This Predators team has been a hard one to figure but, at the root of it, much of its struggles might have to do with goaltending. The Predators have put together two three-game winning streaks and a separate run of five straight games without a loss in regulation (4-0-1). It has scored impressive victories over some of the league's best teams: 7-2 over Chicago (owner of the league's top record), 4-3 at Los Angeles (tied for fourth in the league in points), 3-2 over San Jose (tied for sixth in points) and 2-1 at Montreal (tied for 10th in the league in points).
What makes the Predators befuddling is that they also have shown they can play horribly at times, such as the four-game losing streak during which they were outscored 17-2 and the five-game losing streak (0-4-1) during which they tallied a grand total of seven goals.
When a team has confidence in its goaltender, it plays more confidently. When it doesn't, it becomes fragile. Players don't take chances offensively for fear that any mistake will end up in their net. A bad early goal can prove deflating. This was the case in back-to-back 5-2 losses recently to Carolina and Washington.
Still, one can only wonder if the Preds' darkest days are behind them or if they will unhappily return at the first shaky signs from Hutton or Mazanec. The organization also has to be wary of placing too high of expectations on Rinne once he returns, even though it will need him to succeed in the long run. To ask him to be their savior immediately upon return after sitting out what could end up being two and a half months would be too much.
Trotz will also have some difficult decisions to make on his own. He will have to balance getting Rinne up to speed while also trying to win games. Look no further than the New York Rangers for a cautionary tale. The Rangers' Vezina Trophy-winning goalie Henrik Lundqvist has missed a small amount of games because of an injury but has struggled mightily to find his top form. Backup Cam Talbot has outplayed Lundqvist, but Rangers coach Alain Vigneault has been forced to continue to start Lundqvist in the hope that he will play his way out of it. To date, he has not and the Rangers have languished with one of the league's worst records.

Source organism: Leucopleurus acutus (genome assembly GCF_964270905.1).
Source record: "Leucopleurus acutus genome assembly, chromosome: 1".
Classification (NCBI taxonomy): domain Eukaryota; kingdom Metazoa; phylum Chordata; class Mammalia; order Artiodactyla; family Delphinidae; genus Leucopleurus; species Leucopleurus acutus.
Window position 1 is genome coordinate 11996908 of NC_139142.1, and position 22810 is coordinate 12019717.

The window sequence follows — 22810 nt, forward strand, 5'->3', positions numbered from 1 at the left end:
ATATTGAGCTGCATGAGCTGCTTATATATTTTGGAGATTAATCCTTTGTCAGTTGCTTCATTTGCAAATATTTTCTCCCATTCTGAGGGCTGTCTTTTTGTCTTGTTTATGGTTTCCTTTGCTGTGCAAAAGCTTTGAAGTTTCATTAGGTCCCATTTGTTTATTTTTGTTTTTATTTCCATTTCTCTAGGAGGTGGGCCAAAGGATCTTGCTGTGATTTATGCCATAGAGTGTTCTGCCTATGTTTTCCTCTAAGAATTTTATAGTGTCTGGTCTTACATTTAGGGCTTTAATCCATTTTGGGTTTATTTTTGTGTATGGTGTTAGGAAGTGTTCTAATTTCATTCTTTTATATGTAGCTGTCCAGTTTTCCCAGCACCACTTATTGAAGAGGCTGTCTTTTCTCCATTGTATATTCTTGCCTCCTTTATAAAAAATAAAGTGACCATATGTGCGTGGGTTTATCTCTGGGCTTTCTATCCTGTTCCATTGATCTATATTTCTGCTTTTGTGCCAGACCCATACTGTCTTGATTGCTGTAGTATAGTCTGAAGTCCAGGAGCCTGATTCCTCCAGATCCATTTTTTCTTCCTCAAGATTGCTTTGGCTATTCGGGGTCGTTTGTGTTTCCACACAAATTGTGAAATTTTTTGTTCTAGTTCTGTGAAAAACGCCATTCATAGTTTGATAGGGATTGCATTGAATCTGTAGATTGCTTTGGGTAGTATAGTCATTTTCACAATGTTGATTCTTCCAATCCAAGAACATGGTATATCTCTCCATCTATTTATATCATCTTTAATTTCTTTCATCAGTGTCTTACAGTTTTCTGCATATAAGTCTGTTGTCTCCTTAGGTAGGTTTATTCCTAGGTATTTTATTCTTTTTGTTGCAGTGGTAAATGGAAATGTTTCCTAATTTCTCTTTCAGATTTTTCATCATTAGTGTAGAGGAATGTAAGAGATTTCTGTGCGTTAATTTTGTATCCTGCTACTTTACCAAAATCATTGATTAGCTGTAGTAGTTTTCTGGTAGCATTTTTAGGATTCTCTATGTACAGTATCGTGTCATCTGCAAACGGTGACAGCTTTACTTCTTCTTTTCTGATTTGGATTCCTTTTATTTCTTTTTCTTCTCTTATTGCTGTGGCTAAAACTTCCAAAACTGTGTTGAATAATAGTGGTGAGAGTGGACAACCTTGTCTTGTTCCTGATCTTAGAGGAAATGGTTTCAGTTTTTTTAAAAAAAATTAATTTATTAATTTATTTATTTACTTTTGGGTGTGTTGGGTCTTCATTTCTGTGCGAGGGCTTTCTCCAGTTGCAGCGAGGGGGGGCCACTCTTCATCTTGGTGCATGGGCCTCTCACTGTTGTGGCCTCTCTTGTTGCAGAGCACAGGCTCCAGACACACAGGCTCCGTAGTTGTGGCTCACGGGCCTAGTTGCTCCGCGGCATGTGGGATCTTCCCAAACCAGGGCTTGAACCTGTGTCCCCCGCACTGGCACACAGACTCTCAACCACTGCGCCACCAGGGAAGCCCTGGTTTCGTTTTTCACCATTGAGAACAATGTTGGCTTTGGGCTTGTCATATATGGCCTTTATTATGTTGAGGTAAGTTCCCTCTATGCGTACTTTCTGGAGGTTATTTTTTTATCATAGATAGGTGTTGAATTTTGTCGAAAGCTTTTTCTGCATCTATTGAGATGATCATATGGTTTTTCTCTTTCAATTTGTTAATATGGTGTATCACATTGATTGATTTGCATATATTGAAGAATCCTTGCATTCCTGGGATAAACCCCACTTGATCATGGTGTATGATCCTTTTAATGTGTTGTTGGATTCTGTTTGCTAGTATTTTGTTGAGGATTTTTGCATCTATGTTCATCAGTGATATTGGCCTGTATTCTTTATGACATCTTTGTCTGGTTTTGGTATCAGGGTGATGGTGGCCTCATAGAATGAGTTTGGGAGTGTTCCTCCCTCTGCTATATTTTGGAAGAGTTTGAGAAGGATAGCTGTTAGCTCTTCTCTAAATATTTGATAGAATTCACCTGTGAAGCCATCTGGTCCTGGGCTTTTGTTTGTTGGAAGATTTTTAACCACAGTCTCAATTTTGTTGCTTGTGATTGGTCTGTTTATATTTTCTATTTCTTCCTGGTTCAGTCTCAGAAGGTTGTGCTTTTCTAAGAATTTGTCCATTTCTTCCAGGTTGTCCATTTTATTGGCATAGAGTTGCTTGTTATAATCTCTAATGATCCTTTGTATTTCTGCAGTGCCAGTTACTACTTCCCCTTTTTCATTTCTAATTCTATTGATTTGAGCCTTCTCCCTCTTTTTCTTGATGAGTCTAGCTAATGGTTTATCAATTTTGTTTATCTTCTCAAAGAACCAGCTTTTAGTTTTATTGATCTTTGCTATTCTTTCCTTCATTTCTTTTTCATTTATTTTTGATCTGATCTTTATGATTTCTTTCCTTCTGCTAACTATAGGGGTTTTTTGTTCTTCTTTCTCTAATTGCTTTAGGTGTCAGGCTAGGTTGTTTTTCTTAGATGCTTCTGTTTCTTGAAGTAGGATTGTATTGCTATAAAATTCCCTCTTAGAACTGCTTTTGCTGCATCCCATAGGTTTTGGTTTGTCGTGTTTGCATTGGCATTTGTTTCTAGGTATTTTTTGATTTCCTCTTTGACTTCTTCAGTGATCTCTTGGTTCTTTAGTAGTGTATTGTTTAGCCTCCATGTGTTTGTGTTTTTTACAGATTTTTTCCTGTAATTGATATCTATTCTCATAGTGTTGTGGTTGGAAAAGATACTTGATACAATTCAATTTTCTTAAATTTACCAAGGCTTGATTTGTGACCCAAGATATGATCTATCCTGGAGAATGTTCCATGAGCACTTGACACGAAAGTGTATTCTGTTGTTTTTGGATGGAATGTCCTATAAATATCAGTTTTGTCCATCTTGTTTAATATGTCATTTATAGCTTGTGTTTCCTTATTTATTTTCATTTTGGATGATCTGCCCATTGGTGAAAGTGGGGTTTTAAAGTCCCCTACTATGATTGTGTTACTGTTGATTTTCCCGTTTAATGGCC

The Predators must hope that the same fate does not befall Rinne.
It's all part of what makes the question of qualifying for the playoffs so uncertain. It's an uphill climb but not an impossible one. The Predators have played two fewer games than Central Division rival Minnesota, which holds an eight-point lead for the conference's final wild card playoff spot. If the Predators want to make the playoffs, they will have to catch the Wild or hope that another team like Vancouver or Colorado fall off. As Trotz has said, they will need to win almost two out of every three games to get back in the picture and stay there.
The patchwork of goaltenders has gotten them this far. It will have to get them farther before running out of gas. And, at a certain point, the Predators will need the Rinne of old to get where they want to be.
It won't be easy but it's possible.